Richter, the parent, said the policy passed in April of that year felt like a victory. She was glad to see the school board adopt a more robust policy.

Another parent thinks no one received answers on what happened in 2017. Barbara Clark-Galupi does know she’s a fan of policies that can be enforced, which she said is not currently the case.

Even if trustees are abstaining from votes, there are no disclosures filed.

Kelly Decker is another parent in the district who is concerned about the transparency of the school board in not filing more disclosures. She said it’s important to know who is driving policies and the public should have access to that information.

“If it were about the kids, why was there board time spent undoing a 4-month-old ethics policy? Why spend the time creating a gaping hole in accountability as to who funds their elections and keeps them in their seats if you are so focused on the kids?” she said.

School board members occasionally abstain from votes on items during meetings, but even then the conflict isn’t always clear to the public. At least one trustee said the way board members go about abstaining needs to be discussed publicly.

Oftentimes, items that have a conflict of interest are part of the consent agenda. That means when the vote happens it isn’t clear who is abstaining and why. School board member Michael Ryan would like to see the board pull those items out and people can say if they’re abstaining and why, he said.

Recusing from those votes also does not address the issue of why only one disclosure statement has been filed in 12 years.

Failing to file disclosures or abstaining from votes can result in a class A misdemeanor, according to the Texas Association of School Boards. That’s probably the highest punishment that would be put in place for failure to file, Pelissero said.

“The real risk, if you will, is that the public will lose confidence in trustees that don’t file a conflict of interest statement, and wonder why they are refusing to do so,” Pelissero said. “Which can undermine trust in a school district’s board.”

What is a good policy?

Fort Worth ISD’s ethics policy differs from other nearby districts. Dallas ISD has a more thorough policy, providing more definitions of conflicts and penalties for not filing disclosures.

But Arlington ISD has a one-line policy.

Disclosures also previously had deadlines. Trustees had until Jan. 15 and July 15 of each year to file disclosures.

Policies that rely on public officials to file these conflicts on their own can lead to underreporting, Ezzani, the TCU professor, said. If that happens, there are ethical implications for trustees.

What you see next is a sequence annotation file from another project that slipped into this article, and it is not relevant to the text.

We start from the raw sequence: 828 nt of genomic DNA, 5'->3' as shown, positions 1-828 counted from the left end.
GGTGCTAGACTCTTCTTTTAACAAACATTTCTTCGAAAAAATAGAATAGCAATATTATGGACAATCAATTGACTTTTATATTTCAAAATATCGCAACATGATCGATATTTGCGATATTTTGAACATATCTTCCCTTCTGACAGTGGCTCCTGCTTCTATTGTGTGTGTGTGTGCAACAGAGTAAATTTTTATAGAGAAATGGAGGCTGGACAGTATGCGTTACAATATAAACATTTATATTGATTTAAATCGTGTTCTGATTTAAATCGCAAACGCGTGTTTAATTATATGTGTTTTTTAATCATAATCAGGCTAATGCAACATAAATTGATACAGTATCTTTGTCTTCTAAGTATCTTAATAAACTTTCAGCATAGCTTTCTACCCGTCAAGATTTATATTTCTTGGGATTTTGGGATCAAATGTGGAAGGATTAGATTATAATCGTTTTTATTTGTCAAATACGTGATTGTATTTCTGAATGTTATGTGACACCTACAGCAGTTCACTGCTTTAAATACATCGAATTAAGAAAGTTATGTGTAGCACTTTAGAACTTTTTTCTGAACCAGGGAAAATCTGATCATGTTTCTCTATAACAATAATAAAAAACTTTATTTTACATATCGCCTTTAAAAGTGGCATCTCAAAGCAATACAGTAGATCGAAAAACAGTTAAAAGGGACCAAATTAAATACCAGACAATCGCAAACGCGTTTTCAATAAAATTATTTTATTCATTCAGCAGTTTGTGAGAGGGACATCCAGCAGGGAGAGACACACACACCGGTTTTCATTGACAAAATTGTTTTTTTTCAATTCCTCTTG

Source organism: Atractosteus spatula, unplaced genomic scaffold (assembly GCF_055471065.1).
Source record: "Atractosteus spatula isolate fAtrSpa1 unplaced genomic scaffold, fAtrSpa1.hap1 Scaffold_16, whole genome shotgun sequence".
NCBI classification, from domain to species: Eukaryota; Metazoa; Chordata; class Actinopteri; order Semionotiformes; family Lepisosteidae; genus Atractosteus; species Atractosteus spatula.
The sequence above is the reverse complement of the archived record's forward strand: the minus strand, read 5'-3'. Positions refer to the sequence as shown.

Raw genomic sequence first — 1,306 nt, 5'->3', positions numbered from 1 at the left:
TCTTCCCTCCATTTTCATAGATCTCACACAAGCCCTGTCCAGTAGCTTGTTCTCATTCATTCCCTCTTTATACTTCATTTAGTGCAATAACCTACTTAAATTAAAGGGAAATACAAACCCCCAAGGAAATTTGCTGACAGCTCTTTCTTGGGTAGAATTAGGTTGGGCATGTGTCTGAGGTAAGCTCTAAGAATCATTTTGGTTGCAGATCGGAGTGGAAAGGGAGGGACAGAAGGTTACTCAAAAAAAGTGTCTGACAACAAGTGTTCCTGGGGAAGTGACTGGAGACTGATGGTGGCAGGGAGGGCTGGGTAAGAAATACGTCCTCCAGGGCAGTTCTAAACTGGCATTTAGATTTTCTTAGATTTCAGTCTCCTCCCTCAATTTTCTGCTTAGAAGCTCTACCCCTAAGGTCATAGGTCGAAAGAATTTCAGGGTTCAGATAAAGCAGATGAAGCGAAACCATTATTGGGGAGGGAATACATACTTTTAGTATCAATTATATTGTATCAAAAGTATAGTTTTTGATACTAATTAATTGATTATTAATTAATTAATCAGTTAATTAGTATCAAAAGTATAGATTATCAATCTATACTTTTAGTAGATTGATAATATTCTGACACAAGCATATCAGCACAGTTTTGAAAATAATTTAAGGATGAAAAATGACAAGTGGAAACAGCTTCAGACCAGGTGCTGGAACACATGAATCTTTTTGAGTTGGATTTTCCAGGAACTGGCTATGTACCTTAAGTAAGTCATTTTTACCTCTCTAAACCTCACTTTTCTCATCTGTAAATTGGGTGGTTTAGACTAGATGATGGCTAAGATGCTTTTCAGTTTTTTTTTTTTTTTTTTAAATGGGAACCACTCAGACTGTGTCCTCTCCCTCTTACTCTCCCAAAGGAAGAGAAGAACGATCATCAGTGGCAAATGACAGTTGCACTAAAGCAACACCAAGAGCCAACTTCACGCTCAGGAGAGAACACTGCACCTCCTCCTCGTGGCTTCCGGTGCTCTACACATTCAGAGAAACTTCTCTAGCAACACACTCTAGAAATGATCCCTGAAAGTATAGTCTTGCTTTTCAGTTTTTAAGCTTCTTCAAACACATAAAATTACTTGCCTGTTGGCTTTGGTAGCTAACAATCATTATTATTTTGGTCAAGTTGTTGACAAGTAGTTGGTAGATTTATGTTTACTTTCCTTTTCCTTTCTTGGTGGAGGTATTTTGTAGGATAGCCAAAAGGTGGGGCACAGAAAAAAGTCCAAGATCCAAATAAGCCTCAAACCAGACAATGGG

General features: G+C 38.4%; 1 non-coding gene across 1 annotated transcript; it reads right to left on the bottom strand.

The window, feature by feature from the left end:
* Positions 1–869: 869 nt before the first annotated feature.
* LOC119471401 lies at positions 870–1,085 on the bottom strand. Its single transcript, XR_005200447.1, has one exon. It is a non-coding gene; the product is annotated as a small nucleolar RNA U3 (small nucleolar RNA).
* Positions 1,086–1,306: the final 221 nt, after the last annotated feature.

“They could completely lose the trust of their constituents,” Ezzani said. “If it comes out that they made a decision that benefited them personally, I think people are going to lose trust in you.”

A good conflict-of-interest policy is clear and specific, she said, it makes clear to trustees what constitutes as a conflict.

Some bribery is obvious, she said. Someone offering anything to a board member expecting a vote going a certain way to come out of the gift is clearly bribery.

But some conflicts are not so obvious, but should still be reported. Gifts that have monetary value — like game tickets or lunch, Ezzani said. At the least, she said, trustees should ask themselves if they should accept the gift and what the implications of accepting it are.

Trustee CJ Evans,as an attorney, would not oppose a more thorough policy, she said. A more detailed policy would help protect the trustees from getting into hot water for not having an affidavit signed.

“You want to focus on getting the kids’ grades up and the reading levels up and our math scores up, and if somebody accidentally gets in hot water, because they forgot to sign an affidavit about a company that they own 10% or more in, we don’t want that, nobody wants that,” Evans said. “You know, we just want what’s best for the district.”

For Ezzani, reporting conflicts gives the school board members more transparency. If the public sees the report and finds an issue with the conflict, board members can go back and decline the gift.

“A gift could be something as small as a T-shirt or a mug. Those are pretty nominal,” Ezzani said. “I wouldn’t look at anything like that as bribery and sometimes people just give you things to say thank you for your service. But, I think, if it has greater than a minimal dollar value, then somehow you ascertain that a significant dollar value like tickets to a ball game or travel expenses or an event ticket. Then I think you have to think twice about it, because that’s a little bit much.”

While there are conflict-of-interest guidelines for staff, Ezzani said, a teacher getting a Christmas gift from a student is different from trustees accepting substantial gifts because they’re making decisions about curriculum and vendors.

Even being friends or related to a vendor being considered should be reported. Otherwise, people can perceive that as nepotism or the trustee getting money under the table for a vote.

“The work that you’re doing is not about serving yourself or trying to stand out or trying to gain power or notoriety,” Ezzani said. “You’re really there to make decisions that are going to be best for the students and the families that the district is supposed to be serving.”

Editor’s note: This story has been updated to fix a quote from Barbara Clark-Galupi.

Kristen Barton is an education reporter for the Fort Worth Report. Contact her at kristen.barton@fortworthreport.org. At the Fort Worth Report, news decisions are made independently of our board members and financial supporters. Read more about our editorial independence policy here.

Kristen Barton is an education reporter for the Fort Worth Report. She has previous experience in education reporting for her hometown paper, the Longview News-Journal and her college paper, The Daily Toreador at Texas Tech University. To contact her, email kristen.barton@fortworthreport.org.